Tag Archives: BNO055

9-Axis IMU LESSON 7: Understanding Low Pass Filters


In this project, we have shown how accelerometers can be used to approximate tilt. We showed in Lesson 6 how vibration can cause a problem with such a strategy, as the system will interpret vibration to be changes in tilt. A partial solution to this problem can be to program a low pass filter into the project. The video above introduces you to the concept of a low pass filter, and shows some simple examples of programming and using a low pass filter to reduce noise.

The code below is for demo purposes only, and should not be used in any real applications. It just demonstrates how to work with this sensor in benchtop presentations.

 

9-Axis IMU LESSON 6: Determine Tilt From 3-axis Accelerometer

BNO055
Adafruit BNO055 9-axis Sensor Connected to an Arduino Nano

This lesson shows you some of the simple math, that will allow you to approximate tilt angle from a three axis accelerometer. In this entire series of lessons, we are using the BNO055 9-axis sensor connected to an Arduino Nano. It is possible to approximate tilt along the x-axis and tilt along the y-axis. These could roughly be considered to be like the Euler Angles of Pitch and Roll. It should be noted that the approximations are reasonable for tilt angles less than 45 degrees. Also note, that in this simple demonstration, real acceleration will be interpreted as tilt, hence the system will incorrectly interpret motion as tilt. Because of this, this approach should not be used on things like drones or other moving systems. It is just for simple demonstration purposes.

The code developed in the video above is included below for your convenience.

The code below is for demo purposes only, and should not be used in any real applications. It just demonstrates how to work with this sensor in benchtop presentations.

 

9-Axis IMU LESSON 5: Calibrating the BNO055 9-axis Inertial Measurement Sensor

BNO055 IMU
Our 9-axis BNO055 9-axis sensor connected to our Aurduino Nano

In this lesson we show you how to get a clean calibration on your BNO055 9-axis sensorIn the video below we take you through the coded needed to calibrate the sensor, and a simple technique to quickly get the system properly calibrated.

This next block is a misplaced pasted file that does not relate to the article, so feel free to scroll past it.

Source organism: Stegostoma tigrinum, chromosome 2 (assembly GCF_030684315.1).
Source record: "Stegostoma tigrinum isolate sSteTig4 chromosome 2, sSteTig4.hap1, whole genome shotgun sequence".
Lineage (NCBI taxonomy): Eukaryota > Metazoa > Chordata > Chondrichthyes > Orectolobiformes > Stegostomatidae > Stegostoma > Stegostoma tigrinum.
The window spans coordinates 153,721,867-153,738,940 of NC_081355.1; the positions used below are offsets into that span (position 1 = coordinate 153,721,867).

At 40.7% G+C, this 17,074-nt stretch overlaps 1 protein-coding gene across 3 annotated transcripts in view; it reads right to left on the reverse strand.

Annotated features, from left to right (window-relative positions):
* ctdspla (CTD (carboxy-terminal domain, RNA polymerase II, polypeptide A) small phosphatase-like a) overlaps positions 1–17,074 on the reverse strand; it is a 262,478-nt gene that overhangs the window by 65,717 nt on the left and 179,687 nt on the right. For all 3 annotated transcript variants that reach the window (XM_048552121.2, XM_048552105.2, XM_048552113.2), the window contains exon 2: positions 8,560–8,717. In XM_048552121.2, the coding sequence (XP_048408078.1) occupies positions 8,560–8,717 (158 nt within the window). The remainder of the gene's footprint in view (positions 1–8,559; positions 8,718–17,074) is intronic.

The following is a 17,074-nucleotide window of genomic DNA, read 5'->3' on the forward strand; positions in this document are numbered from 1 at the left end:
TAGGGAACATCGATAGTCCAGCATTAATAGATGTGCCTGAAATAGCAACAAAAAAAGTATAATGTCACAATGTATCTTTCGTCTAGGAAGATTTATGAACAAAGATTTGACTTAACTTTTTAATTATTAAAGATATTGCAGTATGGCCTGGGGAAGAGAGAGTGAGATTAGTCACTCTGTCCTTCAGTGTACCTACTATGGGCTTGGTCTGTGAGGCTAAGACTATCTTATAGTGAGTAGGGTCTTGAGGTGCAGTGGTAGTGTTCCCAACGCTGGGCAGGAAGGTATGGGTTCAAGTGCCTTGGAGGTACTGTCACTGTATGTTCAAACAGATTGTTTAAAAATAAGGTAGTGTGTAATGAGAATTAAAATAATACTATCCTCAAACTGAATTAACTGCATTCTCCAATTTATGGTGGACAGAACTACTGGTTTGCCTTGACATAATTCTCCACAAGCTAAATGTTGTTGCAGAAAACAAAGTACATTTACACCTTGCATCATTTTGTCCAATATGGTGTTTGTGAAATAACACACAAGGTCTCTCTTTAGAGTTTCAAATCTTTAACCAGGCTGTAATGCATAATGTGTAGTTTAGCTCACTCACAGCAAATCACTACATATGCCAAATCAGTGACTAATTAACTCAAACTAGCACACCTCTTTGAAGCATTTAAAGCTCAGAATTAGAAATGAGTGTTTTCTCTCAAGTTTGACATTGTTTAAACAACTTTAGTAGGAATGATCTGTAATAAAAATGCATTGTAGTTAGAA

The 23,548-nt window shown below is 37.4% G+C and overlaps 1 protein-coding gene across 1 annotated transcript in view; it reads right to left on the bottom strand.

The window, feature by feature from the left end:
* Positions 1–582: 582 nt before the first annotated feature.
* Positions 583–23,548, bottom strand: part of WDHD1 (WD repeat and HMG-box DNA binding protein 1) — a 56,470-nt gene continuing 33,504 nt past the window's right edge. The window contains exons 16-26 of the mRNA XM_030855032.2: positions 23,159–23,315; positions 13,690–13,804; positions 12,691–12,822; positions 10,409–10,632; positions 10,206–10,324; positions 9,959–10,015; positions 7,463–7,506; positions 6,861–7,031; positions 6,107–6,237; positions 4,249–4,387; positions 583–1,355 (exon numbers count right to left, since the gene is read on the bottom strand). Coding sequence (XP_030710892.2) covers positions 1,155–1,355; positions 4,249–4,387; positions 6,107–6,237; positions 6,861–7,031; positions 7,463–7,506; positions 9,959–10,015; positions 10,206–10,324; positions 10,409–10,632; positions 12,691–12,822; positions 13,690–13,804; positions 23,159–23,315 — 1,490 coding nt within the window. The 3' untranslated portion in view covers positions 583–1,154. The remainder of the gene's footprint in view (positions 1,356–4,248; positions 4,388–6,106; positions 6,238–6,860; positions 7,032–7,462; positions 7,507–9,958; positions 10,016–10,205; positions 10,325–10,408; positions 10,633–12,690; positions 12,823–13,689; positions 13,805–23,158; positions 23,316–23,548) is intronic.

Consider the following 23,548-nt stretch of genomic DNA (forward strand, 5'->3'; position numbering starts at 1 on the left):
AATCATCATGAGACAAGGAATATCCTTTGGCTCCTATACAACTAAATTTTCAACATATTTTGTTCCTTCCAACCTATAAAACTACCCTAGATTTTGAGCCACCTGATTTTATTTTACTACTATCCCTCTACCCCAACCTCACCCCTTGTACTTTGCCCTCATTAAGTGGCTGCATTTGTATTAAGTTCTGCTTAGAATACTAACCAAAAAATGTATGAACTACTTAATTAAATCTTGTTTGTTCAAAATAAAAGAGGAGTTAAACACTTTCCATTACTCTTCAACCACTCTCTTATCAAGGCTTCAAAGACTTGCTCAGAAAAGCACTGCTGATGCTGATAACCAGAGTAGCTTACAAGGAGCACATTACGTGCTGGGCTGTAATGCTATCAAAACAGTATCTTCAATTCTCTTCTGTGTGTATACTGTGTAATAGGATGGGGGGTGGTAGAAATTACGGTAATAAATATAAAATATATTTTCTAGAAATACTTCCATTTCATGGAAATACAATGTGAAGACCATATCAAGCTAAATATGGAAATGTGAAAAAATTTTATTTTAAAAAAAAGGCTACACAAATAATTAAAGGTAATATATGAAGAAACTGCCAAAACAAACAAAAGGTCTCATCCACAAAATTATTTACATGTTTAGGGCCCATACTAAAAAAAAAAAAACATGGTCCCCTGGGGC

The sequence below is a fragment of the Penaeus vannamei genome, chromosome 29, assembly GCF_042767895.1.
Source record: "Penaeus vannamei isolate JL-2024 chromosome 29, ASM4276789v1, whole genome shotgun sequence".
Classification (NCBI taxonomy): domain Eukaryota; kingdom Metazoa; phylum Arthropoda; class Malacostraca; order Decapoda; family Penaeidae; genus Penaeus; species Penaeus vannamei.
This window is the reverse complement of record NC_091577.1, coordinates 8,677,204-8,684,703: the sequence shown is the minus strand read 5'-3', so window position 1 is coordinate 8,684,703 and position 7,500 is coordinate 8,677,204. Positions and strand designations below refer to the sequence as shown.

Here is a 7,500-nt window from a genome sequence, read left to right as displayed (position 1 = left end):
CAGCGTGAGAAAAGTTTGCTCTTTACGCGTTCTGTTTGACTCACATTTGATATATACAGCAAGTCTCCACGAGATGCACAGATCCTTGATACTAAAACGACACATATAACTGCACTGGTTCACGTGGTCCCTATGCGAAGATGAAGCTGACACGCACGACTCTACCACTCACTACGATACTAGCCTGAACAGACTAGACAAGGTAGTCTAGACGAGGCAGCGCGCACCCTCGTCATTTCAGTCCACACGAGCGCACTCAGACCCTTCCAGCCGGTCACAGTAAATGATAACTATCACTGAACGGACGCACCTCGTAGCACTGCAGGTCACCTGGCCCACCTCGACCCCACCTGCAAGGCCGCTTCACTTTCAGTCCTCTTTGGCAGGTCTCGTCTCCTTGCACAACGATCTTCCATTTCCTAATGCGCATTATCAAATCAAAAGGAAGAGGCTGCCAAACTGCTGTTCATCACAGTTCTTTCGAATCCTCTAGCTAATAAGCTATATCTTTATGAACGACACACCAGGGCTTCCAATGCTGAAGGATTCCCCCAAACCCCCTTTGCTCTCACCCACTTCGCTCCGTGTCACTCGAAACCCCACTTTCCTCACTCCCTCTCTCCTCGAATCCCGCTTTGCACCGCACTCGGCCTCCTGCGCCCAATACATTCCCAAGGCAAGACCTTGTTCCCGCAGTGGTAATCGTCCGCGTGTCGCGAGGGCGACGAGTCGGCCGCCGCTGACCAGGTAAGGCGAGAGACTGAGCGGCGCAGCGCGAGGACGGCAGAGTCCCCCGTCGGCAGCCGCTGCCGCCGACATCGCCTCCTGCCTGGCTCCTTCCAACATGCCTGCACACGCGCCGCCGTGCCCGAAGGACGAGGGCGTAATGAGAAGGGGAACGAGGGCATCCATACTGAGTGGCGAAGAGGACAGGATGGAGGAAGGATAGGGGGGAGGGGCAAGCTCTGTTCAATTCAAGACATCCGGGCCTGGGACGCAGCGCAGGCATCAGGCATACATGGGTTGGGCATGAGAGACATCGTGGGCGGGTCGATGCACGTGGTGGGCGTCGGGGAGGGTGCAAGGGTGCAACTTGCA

The code developed in this video will be used in future lessons, and is included below:

The code below is for demo purposes only, and should not be used in any real applications. It just demonstrates how to work with this sensor in benchtop presentations.

 

9-Axis IMU LESSON 4: Plotting Serial Data from Arduino with Control of Axis Scale

As this project continues it is very important for us to be able to quickly and easily plot data streaming from the sensor. The Arduino Serial Plotter has some real limitations, we recommend a simple “Serial Plotter” tool that can be downloaded. In this video we take you step by step through the download and installation process, and then an overview of how to use the tool.

9-Axis IMU LESSON 3: Understanding How Accelerometers Work

Accelerometer
This photo shows a conceptual schematic of how an accelerometer works.

In this lesson we describe how the acceleromters on chips like the Adafruit BNO055 work. They work based on microscopic masses suspended on springs on the chip. As the chip moves, the suspended masses respond to the motion, and the gaps between the suspended masses and the substrate changes. The chips detect these changes in position by monitoring the capacitance between the suspended mass and the substrate, or between the suspended masses and carefully designed interdigitated fingers between the mass and the substrate. C=eA/d, e is the dielectric constant of the material, A is the area of the capacitor, and d is the gap between the two capacitor plates. Changes in measured capacitance come from either a change in A or a change in d. Both d and A change in response to motion, so by monitoring the capacitance of the suspended mass, acceleration can be inferred. The video below explains clearly how this works.

Code for Getting Raw Acceleration Data from the BNO055 9-axis Inertial Measurement Sensor.

The code below is for demo purposes only, and should not be used in any real applications. It just demonstrates how to work with this sensor in benchtop presentations.